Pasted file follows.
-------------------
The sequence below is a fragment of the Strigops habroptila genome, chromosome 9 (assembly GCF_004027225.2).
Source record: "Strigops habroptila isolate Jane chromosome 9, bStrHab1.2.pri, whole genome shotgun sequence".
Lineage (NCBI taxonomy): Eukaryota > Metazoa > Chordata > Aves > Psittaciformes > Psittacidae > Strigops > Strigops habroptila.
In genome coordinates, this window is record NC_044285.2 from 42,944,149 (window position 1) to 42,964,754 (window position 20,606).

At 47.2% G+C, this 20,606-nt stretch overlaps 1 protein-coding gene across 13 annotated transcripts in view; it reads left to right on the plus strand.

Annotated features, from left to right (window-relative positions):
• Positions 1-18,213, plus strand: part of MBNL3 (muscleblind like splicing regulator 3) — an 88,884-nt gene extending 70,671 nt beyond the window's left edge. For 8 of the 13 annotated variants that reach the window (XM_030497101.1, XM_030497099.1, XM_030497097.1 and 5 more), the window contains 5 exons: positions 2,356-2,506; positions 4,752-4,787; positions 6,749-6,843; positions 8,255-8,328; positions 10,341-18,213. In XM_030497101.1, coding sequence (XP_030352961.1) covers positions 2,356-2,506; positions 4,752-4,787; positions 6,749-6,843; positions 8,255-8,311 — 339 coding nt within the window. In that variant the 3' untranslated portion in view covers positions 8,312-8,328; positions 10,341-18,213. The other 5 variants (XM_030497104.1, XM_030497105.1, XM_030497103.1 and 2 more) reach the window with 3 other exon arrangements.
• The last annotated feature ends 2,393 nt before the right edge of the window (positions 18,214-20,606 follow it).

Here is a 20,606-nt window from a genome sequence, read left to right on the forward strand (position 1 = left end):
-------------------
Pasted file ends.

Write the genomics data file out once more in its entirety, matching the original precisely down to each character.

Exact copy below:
The sequence below is a fragment of the Strigops habroptila genome, chromosome 9 (assembly GCF_004027225.2).
Source record: "Strigops habroptila isolate Jane chromosome 9, bStrHab1.2.pri, whole genome shotgun sequence".
Lineage (NCBI taxonomy): Eukaryota > Metazoa > Chordata > Aves > Psittaciformes > Psittacidae > Strigops > Strigops habroptila.
In genome coordinates, this window is record NC_044285.2 from 42,944,149 (window position 1) to 42,964,754 (window position 20,606).

At 47.2% G+C, this 20,606-nt stretch overlaps 1 protein-coding gene across 13 annotated transcripts in view; it reads left to right on the plus strand.

Annotated features, from left to right (window-relative positions):
• Positions 1-18,213, plus strand: part of MBNL3 (muscleblind like splicing regulator 3) — an 88,884-nt gene extending 70,671 nt beyond the window's left edge. For 8 of the 13 annotated variants that reach the window (XM_030497101.1, XM_030497099.1, XM_030497097.1 and 5 more), the window contains 5 exons: positions 2,356-2,506; positions 4,752-4,787; positions 6,749-6,843; positions 8,255-8,328; positions 10,341-18,213. In XM_030497101.1, coding sequence (XP_030352961.1) covers positions 2,356-2,506; positions 4,752-4,787; positions 6,749-6,843; positions 8,255-8,311 — 339 coding nt within the window. In that variant the 3' untranslated portion in view covers positions 8,312-8,328; positions 10,341-18,213. The other 5 variants (XM_030497104.1, XM_030497105.1, XM_030497103.1 and 2 more) reach the window with 3 other exon arrangements.
• The last annotated feature ends 2,393 nt before the right edge of the window (positions 18,214-20,606 follow it).

Here is a 20,606-nt window from a genome sequence, read left to right on the forward strand (position 1 = left end):